A life cut short

Yesterday morning I woke to the horrific story of the father who fell to his death trying to grab a foul ball for his son at a Texas Rangers baseball game. I tuned into ESPN radio later in the day and heard more details. He was a fireman. He drove three hours to take his son to the game. His son’s favorite player was Josh Hamilton. They sat in the section behind where Josh played to get a better view of him. And he was the player who tossed the foul ball into the stands.

The commentators on the radio were crushed, not just because of the tragedy, but also because it reminded them of the days when their fathers took them to baseball games. A perfect day that went horribly wrong.

And there’s no one to blame. Not the player tossing the ball into the stands; balls end up in the stands every day, whether they’re tossed or hit. Not the stadium for not providing a safe environment for the fans. Not the father, trying to snag the ball for his son; he didn’t perform a stupid stunt to get the ball, merely reached for it – and slipped. In the end, it was an accident. A very sad, tragic, horrific, accident.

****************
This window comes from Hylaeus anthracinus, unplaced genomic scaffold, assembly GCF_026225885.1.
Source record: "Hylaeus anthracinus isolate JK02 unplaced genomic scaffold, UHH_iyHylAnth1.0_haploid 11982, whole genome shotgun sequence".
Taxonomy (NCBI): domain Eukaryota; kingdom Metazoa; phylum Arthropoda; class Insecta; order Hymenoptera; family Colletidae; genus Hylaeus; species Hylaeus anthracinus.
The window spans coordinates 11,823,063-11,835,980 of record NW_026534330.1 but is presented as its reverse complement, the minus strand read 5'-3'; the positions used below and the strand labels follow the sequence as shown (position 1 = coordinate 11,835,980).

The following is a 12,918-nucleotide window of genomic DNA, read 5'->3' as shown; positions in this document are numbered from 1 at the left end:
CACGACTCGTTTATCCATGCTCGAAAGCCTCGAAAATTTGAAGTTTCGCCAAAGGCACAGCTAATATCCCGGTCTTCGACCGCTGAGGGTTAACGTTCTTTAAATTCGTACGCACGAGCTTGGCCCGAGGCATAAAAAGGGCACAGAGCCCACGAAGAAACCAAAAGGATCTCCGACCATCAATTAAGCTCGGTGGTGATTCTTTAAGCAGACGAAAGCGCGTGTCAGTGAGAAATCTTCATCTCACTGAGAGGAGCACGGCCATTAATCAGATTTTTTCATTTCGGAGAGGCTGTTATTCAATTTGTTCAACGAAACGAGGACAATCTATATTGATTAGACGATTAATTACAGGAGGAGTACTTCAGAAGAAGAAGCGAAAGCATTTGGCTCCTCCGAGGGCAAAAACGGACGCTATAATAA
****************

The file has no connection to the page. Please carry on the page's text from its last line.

Anyway, it was an awful start to the day. There’s no one to arrest, no one to prosecute, no justice to be served, no wrong to be righted. No one to get angry at. A wife lost her husband. A son lost his father. I heard a player say something about “it’s just a game.” And he’s right – it’s entertainment. The worst thing that should happen is your team losing. Not someone dying.

So make sure the people you love know it. Hug them extra hard today. You never know which breath will be your last. And spare a thought, or prayer, for that family. Your worries today probably don’t match theirs, and I’m sure they can use all the loving thoughts they can get.

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